Nursing union warns ‘disruption’ is inevitable if Government does not fix pay

A union boss said “disruption” within healthcare is inevitable if strikes voted for by nursing staff go ahead – as she urged the Government to change its stance on pay.

Royal College of Nursing (RCN) general secretary Pat Cullen said she was “disappointed” in the Health Secretary’s response after Steve Barclay expressed dismay at Wednesday’s ballot result.

The RCN said industrial action will take place across the UK’s NHS trusts and health boards that have met the legal requirements following the first statutory national vote for strikes in the union’s 106-year history.

Ms Cullen said members can no longer be “ignored” by ministers – but said the Government has a chance to prevent the fallout by addressing nurses’ pay.

Exhausted and underpaid staff have tried every other way to get the Government to listen, making the action necessary, she said.

“There’s never a right time to push nurses to the position they’ve been pushed to today,” Ms Cullen said.

“At the end of the day, if nurses don’t speak up for patients, who will? We’ve tried every other option to get Governments right across the UK to listen to nurses.”

Ms Cullen said the union will need to decide on its next steps in relation to planning the industrial action, which is expected to be held at some of the country’s biggest hospitals before the end of the year.

Asked what can be expected from the strikes and the likely impact on patient care, Ms Cullen said the action will be managed “safely and effectively” but will inevitably involve “disruption”.

“From here we will have to make decisions about our next steps in relation to strike action,” she said.

“We don’t intend to place any patient at further risk during the strike. We will manage that safely and effectively.

“There has to be disruption during a strike but I keep going back to saying: each Government has an opportunity now to draw back from where we are and start to listen to the profession. They’ve placed us here but they can also remove us from it.

“It’s now time to get round the table and start to realistically address the issues in the profession and the issues in the health service.”

Responding to Mr Barclay’s description of the ballot result as “disappointing”, she said: “There’s no one more disappointed in the Health Secretary than the nursing staff that have been pushed to the position they’ve been to today and that is to have to ballot for strike action.”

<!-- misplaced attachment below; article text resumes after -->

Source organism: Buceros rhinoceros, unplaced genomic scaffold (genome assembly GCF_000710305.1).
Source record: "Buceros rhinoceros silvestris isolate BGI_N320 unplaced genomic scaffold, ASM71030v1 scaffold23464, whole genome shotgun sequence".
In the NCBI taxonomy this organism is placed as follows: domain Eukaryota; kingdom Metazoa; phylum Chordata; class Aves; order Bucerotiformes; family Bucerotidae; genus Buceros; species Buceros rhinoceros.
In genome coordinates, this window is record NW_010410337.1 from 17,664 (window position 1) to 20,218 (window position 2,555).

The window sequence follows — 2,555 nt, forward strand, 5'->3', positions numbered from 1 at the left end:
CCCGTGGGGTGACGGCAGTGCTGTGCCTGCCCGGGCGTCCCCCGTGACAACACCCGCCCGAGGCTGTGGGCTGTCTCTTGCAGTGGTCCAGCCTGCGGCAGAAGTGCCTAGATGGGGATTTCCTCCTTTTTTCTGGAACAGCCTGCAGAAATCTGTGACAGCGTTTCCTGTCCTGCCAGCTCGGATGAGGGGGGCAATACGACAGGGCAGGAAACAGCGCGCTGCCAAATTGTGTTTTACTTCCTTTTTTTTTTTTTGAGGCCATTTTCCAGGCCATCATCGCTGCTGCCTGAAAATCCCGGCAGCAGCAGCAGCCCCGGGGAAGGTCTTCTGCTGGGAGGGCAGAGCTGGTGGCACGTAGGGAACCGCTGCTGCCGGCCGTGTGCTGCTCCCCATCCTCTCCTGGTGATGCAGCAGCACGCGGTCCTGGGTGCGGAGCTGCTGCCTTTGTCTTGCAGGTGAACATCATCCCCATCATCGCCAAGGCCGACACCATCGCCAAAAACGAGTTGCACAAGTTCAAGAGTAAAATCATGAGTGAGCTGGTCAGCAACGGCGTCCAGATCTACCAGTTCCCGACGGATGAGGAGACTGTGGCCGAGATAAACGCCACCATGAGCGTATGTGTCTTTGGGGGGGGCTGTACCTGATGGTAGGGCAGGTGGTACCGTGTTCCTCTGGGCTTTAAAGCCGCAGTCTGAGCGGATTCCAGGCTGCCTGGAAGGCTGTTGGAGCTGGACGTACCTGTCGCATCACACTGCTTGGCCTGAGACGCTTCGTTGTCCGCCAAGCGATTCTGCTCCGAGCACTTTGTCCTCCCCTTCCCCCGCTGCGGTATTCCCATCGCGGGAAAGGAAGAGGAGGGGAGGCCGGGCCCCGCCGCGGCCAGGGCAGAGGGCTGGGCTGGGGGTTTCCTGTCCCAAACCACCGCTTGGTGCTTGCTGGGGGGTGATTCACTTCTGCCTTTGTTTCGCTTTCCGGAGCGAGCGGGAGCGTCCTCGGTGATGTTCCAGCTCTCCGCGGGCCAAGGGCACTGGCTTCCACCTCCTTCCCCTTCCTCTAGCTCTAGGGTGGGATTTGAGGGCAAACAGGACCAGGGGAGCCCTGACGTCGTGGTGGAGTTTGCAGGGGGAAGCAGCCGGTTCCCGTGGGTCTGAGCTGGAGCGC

Nurses strike
Hospital staff outside University College Hospital after the Royal College of Nursing, which represents close to half a million nurses, announced nurses have voted to strike (Joshua Bratt/PA)

She added: “I’m disappointed with his response. I think he needs to really seriously consider what has happened today. He can’t ignore those hundreds of thousands of nurses and it will be very, very disappointing for each and every one of the nursing staff that voted today if he turns his back – or any Government turns their back – on nursing staff now.”

The union leader also rejected the Prime Minister’s claim – made during his first PMQs – that nurses were offered “very strong” pay increases while he was Chancellor.

“I would ask any politician to walk in the shoes of any of our members any day of the week,” she said.

“Come and try and live on their wage. Come and try and look after their families and pay their bills and to actually not have to worry about where their next few pounds is going to come from.

“I don’t think any politician could do that.”

Describing the grim conditions currently faced by many staff, Ms Cullen said nurses often finish 14-hour shifts unable to sleep due to the “awful dread” of leaving care undone on heavily under-staffed wards.

“It’s the shortage of staffing that really plays on their mind… Thinking about the care they’ve left undone behind – not because they’ve walked away but because there’s just not enough hours in the day to do it and not enough nurses there to be able to provide that care,” she said.

“That’s an awful dread for nurses. When they go home, they’re saying they can’t switch off, they can’t sleep and before they know it they’re back in for another 12 to 14-hour shift the next day and facing it all over again.

“It has to end.”